Jeremy, who is the athletic director at a high-needs public high school, said: “I believe that having successful athletic teams support the school climate. School administrators should understand that students are continuing their education when they are on an athletic team and not ignoring it. Coaches are teaching athletes values such as hard work, perseverance, sportsmanship, respect, togetherness and much more.”
Colleen, an athletic director and athletic trainer, said: “Having administrators who were formerly coaches is extremely valuable since they know what is required to run a team and the work that is put into building a program. I think for new administrators, or administrators without a background in athletics, the role of the athletic director can be crucial.”
Mike, who has been the athletic director at a prominent parochial school for more than 25 years, said: “I believe that it is essential for administrators to be visible and attend various events. More than anything else they do, it shows the students that they really care about them both in and out of the classroom.”
A Better Understanding: So how does a new administrator develop a better understanding of the value of athletics?
First, look at athletics as cocurricular rather than an extracurricular activity. By doing this, the administrator can begin to see the real value of school-based athletics. The traits that make successful coaches also make successful teachers. Coaches normally spend twice as much time with their student-athletes than any classroom teacher, and they plan well and are organized. They take each game by itself; they are continually developing skills, including re-teaching when necessary; they are effective communicators; and they care about their students. Athletics should be viewed by the principal as one of the most valuable tools in shaping the school culture and as a vehicle to help students reach their potential.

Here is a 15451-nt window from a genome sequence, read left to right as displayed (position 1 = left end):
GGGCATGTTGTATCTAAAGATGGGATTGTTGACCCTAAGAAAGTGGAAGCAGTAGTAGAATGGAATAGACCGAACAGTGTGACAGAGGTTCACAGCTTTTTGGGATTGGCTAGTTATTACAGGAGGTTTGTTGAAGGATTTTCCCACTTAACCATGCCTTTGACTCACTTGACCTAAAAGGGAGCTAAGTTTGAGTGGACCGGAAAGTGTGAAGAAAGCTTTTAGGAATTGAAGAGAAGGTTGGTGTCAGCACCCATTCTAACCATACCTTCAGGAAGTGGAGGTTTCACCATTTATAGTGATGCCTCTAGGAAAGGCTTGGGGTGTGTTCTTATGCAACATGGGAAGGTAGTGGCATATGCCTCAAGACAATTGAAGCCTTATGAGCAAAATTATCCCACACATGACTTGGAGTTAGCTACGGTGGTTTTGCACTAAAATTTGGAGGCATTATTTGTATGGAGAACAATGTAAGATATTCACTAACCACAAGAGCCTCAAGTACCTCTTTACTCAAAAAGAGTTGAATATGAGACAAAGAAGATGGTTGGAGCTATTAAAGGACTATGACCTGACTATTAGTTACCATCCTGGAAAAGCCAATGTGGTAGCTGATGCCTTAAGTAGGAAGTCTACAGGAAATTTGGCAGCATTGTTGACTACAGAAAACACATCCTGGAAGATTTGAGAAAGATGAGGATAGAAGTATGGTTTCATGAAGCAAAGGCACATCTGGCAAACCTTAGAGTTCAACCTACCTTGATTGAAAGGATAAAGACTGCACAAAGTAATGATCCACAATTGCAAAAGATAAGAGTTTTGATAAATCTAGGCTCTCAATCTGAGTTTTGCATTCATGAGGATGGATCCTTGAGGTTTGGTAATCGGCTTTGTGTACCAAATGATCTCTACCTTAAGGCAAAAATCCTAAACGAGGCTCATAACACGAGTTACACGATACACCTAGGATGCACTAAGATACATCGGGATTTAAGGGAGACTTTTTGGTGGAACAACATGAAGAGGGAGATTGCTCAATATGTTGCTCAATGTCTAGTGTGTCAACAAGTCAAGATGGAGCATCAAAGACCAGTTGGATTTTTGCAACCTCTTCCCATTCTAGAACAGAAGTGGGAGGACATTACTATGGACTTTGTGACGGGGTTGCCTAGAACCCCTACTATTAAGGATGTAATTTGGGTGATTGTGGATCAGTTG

The one basic fundamental for good leadership is communication. To truly understand and utilize school-based athletics, it is essential to develop a support pipeline with your state athletic or activities association. These people are the experts and they know the rules better than anyone else. Find out what can and cannot be done and how athletics can be utilized – not only to help and motivate your students, but also to prepare them for the future.
Next, administrators need to attend meetings and workshops hosted by the state association or specific conference and should not be afraid to volunteer for a state athletic committee. Administrators can utilize the NFHS Learning Center (www.NFHSLearn.com), and should consider it part of their administrative professional development effort. Being visible and attending athletic events is also crucial – your students, staff and the community will appreciate it.
Most importantly, however, administrators must communicate with their athletic director. Athletic directors are the first line of defense in dealing with any athletic issues from site management, parental complaints, student eligibility and the hiring and dismissal of a coach.
It is also important to know what the athletic director does on a daily basis. Take the time to visit practice sessions – just as you would a classroom – and observe, talk to the coach and talk to the athletes. Take time and review your school’s athletic code and remember to set reasonable expectations for your coaches and student-athletes. Also, don’t be afraid to ask questions and always remember to keep your athletic director on speed dial.
Remember, when you become an administrator who values school-based athletics, your student-athletes are the big winners.
Dr. Kevin Fitzgerald is the superintendent of the Caesar Rodney School District in Delaware and a member of the NFHS Board of Directors. Fitzgerald is the 2018 NASS National Superintendent of the Year.